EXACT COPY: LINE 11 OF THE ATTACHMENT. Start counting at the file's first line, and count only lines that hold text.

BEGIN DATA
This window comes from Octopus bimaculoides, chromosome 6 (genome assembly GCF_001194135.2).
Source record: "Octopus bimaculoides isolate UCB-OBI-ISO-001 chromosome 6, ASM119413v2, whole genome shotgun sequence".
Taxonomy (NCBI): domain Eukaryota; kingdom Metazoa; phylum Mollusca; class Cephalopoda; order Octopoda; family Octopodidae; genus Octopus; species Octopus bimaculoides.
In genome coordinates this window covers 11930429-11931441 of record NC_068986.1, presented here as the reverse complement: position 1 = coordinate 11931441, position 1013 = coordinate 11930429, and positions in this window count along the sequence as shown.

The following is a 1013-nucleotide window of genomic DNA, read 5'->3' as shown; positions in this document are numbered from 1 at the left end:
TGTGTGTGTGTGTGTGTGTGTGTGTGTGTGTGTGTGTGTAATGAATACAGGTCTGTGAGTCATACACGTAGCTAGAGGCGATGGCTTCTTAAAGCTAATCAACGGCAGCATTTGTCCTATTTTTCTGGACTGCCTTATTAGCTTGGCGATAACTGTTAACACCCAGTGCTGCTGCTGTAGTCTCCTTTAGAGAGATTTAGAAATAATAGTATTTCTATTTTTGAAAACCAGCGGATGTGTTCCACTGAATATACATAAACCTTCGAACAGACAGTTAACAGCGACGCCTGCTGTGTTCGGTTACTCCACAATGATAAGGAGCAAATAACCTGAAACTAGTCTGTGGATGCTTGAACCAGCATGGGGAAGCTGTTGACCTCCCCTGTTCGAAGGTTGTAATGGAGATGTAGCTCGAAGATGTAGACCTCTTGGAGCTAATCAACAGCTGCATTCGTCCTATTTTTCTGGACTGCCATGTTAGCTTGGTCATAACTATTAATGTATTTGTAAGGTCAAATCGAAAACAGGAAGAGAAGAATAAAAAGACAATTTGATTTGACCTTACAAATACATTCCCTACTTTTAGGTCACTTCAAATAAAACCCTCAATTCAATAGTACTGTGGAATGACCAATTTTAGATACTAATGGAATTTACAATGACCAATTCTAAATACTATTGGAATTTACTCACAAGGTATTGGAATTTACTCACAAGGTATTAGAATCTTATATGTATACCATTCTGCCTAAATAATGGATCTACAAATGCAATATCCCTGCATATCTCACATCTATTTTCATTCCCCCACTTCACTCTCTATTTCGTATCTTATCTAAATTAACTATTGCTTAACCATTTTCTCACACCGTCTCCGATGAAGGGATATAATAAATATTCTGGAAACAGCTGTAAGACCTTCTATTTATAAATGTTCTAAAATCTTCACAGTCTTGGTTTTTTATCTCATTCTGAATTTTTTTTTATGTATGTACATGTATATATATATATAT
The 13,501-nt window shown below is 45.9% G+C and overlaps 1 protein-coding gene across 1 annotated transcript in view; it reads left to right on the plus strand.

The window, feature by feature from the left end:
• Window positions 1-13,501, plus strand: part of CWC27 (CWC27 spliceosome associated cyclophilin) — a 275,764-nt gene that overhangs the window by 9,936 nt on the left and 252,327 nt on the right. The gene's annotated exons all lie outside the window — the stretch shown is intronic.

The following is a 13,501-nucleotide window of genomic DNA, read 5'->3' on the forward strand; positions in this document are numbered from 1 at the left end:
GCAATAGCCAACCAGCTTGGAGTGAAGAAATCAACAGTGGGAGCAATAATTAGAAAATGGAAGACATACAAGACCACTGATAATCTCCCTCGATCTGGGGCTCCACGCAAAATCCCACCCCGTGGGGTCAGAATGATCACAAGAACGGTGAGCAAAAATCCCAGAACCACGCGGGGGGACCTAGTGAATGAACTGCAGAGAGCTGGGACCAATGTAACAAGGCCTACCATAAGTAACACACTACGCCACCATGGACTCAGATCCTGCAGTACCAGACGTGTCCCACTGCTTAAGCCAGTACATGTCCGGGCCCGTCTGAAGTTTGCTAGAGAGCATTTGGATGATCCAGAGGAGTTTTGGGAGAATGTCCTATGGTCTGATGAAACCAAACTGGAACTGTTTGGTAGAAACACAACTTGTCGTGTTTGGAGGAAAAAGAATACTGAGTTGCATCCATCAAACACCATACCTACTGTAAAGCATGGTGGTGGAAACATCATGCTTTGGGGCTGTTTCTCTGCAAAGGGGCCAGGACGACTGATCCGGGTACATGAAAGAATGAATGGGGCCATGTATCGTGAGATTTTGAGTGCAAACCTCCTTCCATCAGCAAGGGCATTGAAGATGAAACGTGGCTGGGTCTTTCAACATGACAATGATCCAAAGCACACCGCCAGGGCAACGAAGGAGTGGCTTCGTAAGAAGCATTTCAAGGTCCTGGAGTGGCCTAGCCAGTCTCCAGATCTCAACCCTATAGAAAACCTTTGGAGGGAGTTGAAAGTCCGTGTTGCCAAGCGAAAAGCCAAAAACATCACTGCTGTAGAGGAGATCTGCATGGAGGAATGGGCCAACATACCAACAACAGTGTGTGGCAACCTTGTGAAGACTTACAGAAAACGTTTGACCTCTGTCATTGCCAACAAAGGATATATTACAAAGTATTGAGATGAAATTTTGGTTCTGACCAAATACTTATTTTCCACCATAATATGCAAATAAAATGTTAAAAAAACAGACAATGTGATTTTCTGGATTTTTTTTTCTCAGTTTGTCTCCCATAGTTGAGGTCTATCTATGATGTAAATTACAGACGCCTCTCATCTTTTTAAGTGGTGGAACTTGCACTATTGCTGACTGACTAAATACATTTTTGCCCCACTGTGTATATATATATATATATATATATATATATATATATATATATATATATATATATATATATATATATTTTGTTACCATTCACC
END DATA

GCAATAGCCAACCAGCTTGGAGTGAAGAAATCAACAGTGGGAGCAATAATTAGAAAATGGAAGACATACAAGACCACTGATAATCTCCCTCGATCTGGGGCTCCACGCAAAATCCCACCCCGTGGGGTCAGAATGATCACAAGAACGGTGAGCAAAAATCCCAGAACCACGCGGGGGGACCTAGTGAATGAACTGCAGAGAGCTGGGACCAATGTAACAAGGCCTACCATAAGTAACACACTACGCCACCATGGACTCAGATCCTGCAGTACCAGACGTGTCCCACTGCTTAAGCCAGTACATGTCCGGGCCCGTCTGAAGTTTGCTAGAGAGCATTTGGATGATCCAGAGGAGTTTTGGGAGAATGTCCTATGGTCTGATGAAACCAAACTGGAACTGTTTGGTAGAAACACAACTTGTCGTGTTTGGAGGAAAAAGAATACTGAGTTGCATCCATCAAACACCATACCTACTGTAAAGCATGGTGGTGGAAACATCATGCTTTGGGGCTGTTTCTCTGCAAAGGGGCCAGGACGACTGATCCGGGTACATGAAAGAATGAATGGGGCCATGTATCGTGAGATTTTGAGTGCAAACCTCCTTCCATCAGCAAGGGCATTGAAGATGAAACGTGGCTGGGTCTTTCAACATGACAATGATCCAAAGCACACCGCCAGGGCAACGAAGGAGTGGCTTCGTAAGAAGCATTTCAAGGTCCTGGAGTGGCCTAGCCAGTCTCCAGATCTCAACCCTATAGAAAACCTTTGGAGGGAGTTGAAAGTCCGTGTTGCCAAGCGAAAAGCCAAAAACATCACTGCTGTAGAGGAGATCTGCATGGAGGAATGGGCCAACATACCAACAACAGTGTGTGGCAACCTTGTGAAGACTTACAGAAAACGTTTGACCTCTGTCATTGCCAACAAAGGATATATTACAAAGTATTGAGATGAAATTTTGGTTCTGACCAAATACTTATTTTCCACCATAATATGCAAATAAAATGTTAAAAAAACAGACAATGTGATTTTCTGGATTTTTTTTTCTCAGTTTGTCTCCCATAGTTGAGGTCTATCTATGATGTAAATTACAGACGCCTCTCATCTTTTTAAGTGGTGGAACTTGCACTATTGCTGACTGACTAAATACATTTTTGCCCCACTGTGTATATATATATATATATATATATATATATATATATATATATATATATATATATATATATATATATTTTGTTACCATTCACC